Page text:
Your guide to stock dividends as an investor

Your guide to stock dividends as an investor

If you want to reach certain financial goals, then the stock market can be a great way to make your money do more for you. This popular market provide

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If you want to reach certain financial goals, then the stock market can be a great way to make your money do more for you. This popular market provides traders with the opportunity to purchase shares in some of the world’s largest companies, in an attempt to profit from price fluctuations.

In order to maximise the profitability of your position in the market, you’ll want to apply a well-conceived strategy, and use fundamental or technical analysis to help inform your decisions. You can also diversify your portfolio and invest in stock contracts for difference (CFDs) using a CFD trading platform, where you can open a position in the market without owning the underlying asset itself.

There are many advantages to CFD trading, however, you will not be entitled to voting rights or dividends when you trade in this way. On the other hand, when trading in the traditional market, you could benefit from stock dividends.

In this article, we will explain what dividends are, and take a look at how you could take advantage of them, in order to maximise your returns.

What are stock dividends?

Dividends are a percentage of the total profits a company makes, shared among shareholders. You can receive dividends in the form of cash, or in some cases, additional shares.

It’s important to note that not all companies choose to, or are in a financial situation, to distribute dividends and it is typically just the more mature, established stocks that reward their shareholders in this way like Microsoft (MSFT), for example.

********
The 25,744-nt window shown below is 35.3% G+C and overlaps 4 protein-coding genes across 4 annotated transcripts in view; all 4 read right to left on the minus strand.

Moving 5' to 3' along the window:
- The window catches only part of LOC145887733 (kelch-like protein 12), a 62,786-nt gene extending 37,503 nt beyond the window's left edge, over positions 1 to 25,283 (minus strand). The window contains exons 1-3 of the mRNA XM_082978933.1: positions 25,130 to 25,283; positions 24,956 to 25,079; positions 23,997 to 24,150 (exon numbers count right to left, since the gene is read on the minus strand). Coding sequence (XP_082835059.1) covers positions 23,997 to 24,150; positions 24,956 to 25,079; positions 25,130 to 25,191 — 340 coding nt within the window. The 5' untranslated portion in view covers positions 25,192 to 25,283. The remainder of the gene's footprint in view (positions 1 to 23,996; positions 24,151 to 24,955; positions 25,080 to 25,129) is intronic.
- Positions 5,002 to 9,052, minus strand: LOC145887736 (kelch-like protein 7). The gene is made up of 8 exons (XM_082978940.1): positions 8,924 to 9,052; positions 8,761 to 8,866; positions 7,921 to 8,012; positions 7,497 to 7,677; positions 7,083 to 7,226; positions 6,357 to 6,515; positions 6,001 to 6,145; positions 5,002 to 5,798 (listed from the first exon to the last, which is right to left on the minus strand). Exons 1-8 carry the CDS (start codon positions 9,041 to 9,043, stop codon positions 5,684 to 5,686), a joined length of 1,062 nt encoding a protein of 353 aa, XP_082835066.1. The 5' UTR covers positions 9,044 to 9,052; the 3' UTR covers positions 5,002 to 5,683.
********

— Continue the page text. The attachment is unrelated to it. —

Growth stocks on the other hand, would most likely reinvest these profits back into their business.

How often are dividends distributed?

The frequency of pay-outs is completely dependent on the company, but typically these will be quarterly, bi-yearly or annually. Dividend payments are not always going to be a life-changing sum of money, but they can provide you with some attractive returns as part of a long-term investment strategy.

Key dividend dates

As previously mentioned, successful stock trading will require extensive planning. If you’re thinking about investing in dividend stocks, then you’ll need to make note of these key dates:

  • The declaration date: This is the date that the company releases the dividend figures. Once released, these will need to be approved by shareholders.
  • The ex-dividend date: This is the cut-off date for dividend eligibility. This means, if you’re not already a shareholder in the company by this date, you won’t be entitled to receive the next dividend pay-out.
  • The record date: After this date, you no longer qualify for dividend payments. It is up to the company to decide who is eligible for a share of their dividends at this point.
  • The payment date: On this date you will receive your portion of the dividends.

Aside from being a great additional source of income in the long term, there are many benefits to investing in dividend stocks. They tend to pose far lower risk to investors than growth stocks, as they’re usually mature companies and their value will typically be less affected during periods in which the market is particularly volatile.

As part of your investment strategy, you might also decide to compound your returns. This means that you will reinvest the returns you receive from dividend stocks, into your investment. You will therefore own a larger portion of the company and thus, be entitled to a greater portion of dividends in the future.

It’s important to remember that no investment in the stock market is free from risk. The market is highly volatile, meaning prices are susceptible to change and can fluctuate heavily within a small space of time. Because of this, it’s important that you fully understand the factors that can influence change and how best to plan for these events, before you open a position.